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27 May 2013   #5
Lady Fitzgerald

Win 7 Ultimate 64 bit
 
 

Quote   Quote: Originally Posted by dperecky View Post
Quote   Quote: Originally Posted by Girom View Post
Also if you have 32gb in your computer but use only 8gb in day to day activities does it still cost more electricity because all 32gb are running?
I don't believe so... the power consumption you use is based on the power supply in your computer. And that is pretty much a constant draw on your electricity. Unless of course you somehow have some type of intelligent power supply. The ones I've seen for a PC are all dumb, however.
Can you back up that PSUs have a "...pretty much a constant draw on your electricity..."? That certainly isn't my understanding.
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27 May 2013   #6
dperecky

win7 64bit Ult. using: XP Mode, in English or Español, SUA, Bitlocker
 
 

[QUOTE=Lady Fitzgerald;2413348][QUOTE=dperecky;2413342]
Quote   Quote: Originally Posted by Girom View Post

Can you back up that PSUs have a "...pretty much a constant draw on your electricity..."? That certainly isn't my understanding.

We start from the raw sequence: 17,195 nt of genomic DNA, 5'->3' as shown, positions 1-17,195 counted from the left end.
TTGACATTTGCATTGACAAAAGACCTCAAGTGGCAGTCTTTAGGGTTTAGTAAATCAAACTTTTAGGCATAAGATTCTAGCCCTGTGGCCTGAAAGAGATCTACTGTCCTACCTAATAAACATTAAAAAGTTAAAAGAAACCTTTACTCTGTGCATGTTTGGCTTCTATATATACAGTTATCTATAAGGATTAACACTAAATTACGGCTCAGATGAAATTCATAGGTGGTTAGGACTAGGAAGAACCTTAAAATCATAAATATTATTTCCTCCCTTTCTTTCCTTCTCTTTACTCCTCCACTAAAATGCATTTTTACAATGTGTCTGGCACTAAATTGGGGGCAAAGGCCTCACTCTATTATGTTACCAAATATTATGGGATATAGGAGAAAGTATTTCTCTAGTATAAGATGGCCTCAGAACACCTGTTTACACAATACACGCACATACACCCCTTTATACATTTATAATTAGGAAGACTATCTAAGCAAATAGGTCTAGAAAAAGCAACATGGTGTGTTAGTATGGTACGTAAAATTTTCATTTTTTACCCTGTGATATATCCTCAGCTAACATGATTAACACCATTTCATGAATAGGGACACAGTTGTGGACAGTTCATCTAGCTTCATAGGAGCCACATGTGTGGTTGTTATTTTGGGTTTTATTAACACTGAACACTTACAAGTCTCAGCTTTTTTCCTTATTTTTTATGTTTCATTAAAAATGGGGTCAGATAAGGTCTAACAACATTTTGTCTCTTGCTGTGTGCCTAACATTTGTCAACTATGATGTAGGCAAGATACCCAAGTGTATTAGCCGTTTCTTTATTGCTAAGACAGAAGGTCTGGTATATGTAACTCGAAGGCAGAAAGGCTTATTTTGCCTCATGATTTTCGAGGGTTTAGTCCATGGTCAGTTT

If you look at a power cable for a laptop, there is a little box on the cord. That box is essentially the power supply for the laptop. You will read on it a rated voltage and amperage that it delivers. That rated voltage and amperage are values that don't change too easily... You might get more coming out of it if you load up the laptop with a lot of USB type devices that need voltage... but then you're running your pc with an extraordinary draw on your power supply, which will make it run hotter than usual.... not good. If you keep it up, you will have to replace your power supply... as it cannot continue to deliver outside what it's rated and manufactured to deliver. The same principle goes for built-in power supplies in a desktop.

Really they're not that smart. Some company should make some that are smarter. That would be a nice change.
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27 May 2013   #7
Dwarf